Certain Women ★★★½

Certain Women tells the story of four Montana women as they navigate roadblocks ahead in their ‘average’ lives and how they manage to make it through. Like every other Kelly Reichardt film, the film moves in a very patient manner, allowing the characters move and express themselves in a subtle way. The cold, arid atmosphere of Montana plays as a character in itself, illuminating the empty, sad state of minds of Reichardt’s leading women. In the midst of this sadness, Certain Women provides the opportunity to witness four incredibly strong, independent women who have their agency in life. Here, the men are weak, and incapable of making decisions which puts forth the active role that these women participate. These women take over the responsibilities and the decisions to do. Their desires and goals in life are achieved by their strong determination which makes Certain Women an interesting film.

However, I am conflicted with its storytelling. The film used a familiar story device which tells the stories of these women in three vignettes. The first centers on Laura Dern’s character who is a lawyer who is dealing with her disgraced client, and eventually her successful negotiation in a hostage incident. The second story is about Michelle Williams’ character who negotiates with an elderly fellow and tries to persuade him to sell his sandstones in his property so that she can build her house. The third (which is the best one) is about a lonely ranch woman (the amazing Lily Gladstone) who develops an infatuation with a teacher (Kristen Stewart). Though carefully rendered in their particular situations, the first two vignettes are just thin in detail and in character buildup. There’s not really much going on with those two characters and although their actions are fairly reasonable, their stories are quite passionless.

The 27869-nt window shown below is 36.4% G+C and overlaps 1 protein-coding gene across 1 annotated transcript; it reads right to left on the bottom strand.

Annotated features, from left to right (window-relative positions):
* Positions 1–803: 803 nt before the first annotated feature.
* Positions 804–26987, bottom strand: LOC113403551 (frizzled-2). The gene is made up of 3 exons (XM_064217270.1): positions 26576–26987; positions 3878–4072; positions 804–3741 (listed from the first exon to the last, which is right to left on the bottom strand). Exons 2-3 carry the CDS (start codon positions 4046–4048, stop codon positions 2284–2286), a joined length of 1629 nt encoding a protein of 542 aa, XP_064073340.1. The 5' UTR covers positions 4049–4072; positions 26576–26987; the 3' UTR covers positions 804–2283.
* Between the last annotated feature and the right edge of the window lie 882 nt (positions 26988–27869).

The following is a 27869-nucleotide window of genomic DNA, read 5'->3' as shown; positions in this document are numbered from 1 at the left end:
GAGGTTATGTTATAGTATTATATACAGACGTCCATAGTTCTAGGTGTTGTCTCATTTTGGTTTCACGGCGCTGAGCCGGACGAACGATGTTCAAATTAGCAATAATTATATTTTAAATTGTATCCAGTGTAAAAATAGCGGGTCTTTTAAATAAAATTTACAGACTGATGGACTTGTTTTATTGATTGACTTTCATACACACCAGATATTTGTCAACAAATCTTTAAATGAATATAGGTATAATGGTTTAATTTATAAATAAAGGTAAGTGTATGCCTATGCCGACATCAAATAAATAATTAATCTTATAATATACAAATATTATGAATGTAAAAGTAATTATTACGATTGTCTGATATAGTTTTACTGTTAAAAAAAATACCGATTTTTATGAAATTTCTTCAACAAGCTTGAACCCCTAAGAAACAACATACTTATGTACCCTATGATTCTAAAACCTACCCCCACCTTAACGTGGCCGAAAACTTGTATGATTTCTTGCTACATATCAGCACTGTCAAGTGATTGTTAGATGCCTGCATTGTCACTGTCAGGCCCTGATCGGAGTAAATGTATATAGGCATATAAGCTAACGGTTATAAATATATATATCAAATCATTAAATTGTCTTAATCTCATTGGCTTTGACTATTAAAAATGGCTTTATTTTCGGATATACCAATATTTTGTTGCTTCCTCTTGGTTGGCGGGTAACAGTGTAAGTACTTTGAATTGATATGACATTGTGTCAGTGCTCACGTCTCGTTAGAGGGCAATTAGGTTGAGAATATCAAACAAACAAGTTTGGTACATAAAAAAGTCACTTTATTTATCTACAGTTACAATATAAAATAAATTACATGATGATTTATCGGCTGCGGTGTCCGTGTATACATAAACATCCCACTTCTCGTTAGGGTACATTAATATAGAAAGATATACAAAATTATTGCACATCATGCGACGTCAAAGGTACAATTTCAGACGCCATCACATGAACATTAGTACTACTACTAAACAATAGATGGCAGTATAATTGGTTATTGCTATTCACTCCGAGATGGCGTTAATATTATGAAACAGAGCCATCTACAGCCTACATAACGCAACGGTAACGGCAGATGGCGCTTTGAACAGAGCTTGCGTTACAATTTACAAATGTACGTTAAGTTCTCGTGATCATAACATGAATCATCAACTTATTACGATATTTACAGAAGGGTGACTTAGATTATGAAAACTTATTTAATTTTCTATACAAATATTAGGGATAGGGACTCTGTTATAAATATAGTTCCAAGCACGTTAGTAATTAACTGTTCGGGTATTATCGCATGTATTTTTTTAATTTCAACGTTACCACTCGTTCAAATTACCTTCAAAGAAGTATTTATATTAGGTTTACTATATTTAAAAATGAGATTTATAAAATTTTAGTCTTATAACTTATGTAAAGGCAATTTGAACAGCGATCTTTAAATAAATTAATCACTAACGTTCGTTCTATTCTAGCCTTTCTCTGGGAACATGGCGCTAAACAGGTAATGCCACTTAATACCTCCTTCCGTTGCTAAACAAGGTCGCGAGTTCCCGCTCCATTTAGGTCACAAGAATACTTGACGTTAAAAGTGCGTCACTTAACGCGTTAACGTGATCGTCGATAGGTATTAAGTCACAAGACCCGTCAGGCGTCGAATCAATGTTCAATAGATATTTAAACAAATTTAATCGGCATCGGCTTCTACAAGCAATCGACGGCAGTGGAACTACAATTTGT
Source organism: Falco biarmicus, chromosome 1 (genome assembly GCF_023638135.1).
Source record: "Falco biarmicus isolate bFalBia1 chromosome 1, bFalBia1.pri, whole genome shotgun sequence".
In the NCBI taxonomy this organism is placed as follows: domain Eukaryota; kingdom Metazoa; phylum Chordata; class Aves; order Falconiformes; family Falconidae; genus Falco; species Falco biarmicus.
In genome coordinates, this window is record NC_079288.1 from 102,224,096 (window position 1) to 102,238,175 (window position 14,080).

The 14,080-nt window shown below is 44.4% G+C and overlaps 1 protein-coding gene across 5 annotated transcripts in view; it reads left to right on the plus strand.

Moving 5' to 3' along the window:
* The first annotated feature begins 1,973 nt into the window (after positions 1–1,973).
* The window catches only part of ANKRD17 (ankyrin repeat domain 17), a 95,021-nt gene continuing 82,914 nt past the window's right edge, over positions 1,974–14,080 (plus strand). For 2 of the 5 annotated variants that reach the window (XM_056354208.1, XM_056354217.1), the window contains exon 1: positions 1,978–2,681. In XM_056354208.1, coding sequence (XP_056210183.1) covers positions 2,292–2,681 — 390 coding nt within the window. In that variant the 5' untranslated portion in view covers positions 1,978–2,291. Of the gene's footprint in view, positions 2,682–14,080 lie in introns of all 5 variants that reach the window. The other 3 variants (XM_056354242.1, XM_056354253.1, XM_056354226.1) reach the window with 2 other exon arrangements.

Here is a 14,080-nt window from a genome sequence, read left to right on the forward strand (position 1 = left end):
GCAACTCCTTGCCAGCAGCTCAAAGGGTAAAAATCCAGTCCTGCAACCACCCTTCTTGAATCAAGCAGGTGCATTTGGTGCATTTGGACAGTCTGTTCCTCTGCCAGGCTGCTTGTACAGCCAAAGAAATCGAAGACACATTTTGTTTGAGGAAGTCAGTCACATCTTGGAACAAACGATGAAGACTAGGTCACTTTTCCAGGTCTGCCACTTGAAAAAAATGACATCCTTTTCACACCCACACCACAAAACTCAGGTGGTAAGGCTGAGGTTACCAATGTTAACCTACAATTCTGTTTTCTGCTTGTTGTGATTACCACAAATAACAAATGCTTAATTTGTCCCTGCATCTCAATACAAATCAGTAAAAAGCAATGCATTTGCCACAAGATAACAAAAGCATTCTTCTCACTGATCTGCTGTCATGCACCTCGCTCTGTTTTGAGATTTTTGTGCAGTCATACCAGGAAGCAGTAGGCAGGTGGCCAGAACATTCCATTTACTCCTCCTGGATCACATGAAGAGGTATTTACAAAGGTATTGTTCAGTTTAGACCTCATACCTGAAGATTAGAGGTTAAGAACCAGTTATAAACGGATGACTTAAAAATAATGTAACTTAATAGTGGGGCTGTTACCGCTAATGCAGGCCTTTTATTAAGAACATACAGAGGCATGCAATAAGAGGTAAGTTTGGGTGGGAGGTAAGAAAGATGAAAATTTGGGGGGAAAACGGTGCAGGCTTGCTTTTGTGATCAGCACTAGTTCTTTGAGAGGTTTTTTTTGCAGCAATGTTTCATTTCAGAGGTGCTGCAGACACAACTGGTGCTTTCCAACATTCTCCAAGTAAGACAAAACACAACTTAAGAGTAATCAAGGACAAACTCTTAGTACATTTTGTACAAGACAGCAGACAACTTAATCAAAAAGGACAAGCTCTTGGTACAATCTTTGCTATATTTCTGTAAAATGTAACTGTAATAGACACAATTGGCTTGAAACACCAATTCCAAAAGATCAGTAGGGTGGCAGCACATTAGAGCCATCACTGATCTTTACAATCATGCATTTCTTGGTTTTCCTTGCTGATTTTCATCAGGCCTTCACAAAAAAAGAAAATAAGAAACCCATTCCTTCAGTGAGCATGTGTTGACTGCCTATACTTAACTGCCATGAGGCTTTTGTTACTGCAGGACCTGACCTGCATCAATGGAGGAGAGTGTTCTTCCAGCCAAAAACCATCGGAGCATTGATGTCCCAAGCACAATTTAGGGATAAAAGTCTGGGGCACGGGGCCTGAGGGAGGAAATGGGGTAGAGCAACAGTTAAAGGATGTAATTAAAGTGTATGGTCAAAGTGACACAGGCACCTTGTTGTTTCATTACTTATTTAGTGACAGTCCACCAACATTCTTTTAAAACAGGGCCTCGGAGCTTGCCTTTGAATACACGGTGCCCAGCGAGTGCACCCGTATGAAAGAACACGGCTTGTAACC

However the third act is what made Certain Women shine. The unspoken infatuation between the ranch woman and the teacher is disarming as it is mesmerizing. If Reichardt only expanded on this act, this would be such a blast, but I can’t rate a movie high just because of its specific parts. It should be the sum of its parts which somehow feels unbalanced. Going back, the third act truly delivers the point of what Reichardt is trying to say. The loneliness and the desires that follow is heartbreaking and Reichardt’s signature style of filmmaking matches the tone of this kind of journey.

The performances are golden. Dern and Williams gave naturalistic performances which again are bogged down by the shallowness of their stories. But it’s really Kristen Stewart and Lily Gladstone who are revelatory in this. Stewart’s mysterious, foggy presence makes an interesting impression as a teacher who cannot really decide what she wants in life. Even if she already got her degree and being successful on her own, her mind is somewhere else. She feels empty inside. While Gladstone is emptier, and a true woman flung out of space. The emotions they withdrew from one another is affecting, and heartbreaking despite of being unspoken. At the end of her failed mission, the camera gazes on Gladstone’s calm face while driving. Watch how her face became from being calm to being frustrated, and then leads to insufferable pain which reveals slowly in itself.

Overall, I admire Certain Women for its idea of putting strong, independent women at the center of their narratives. However, certain choices made by the director are not quite successful in its execution. Except for the fact that its third story is nothing but phenomenal.

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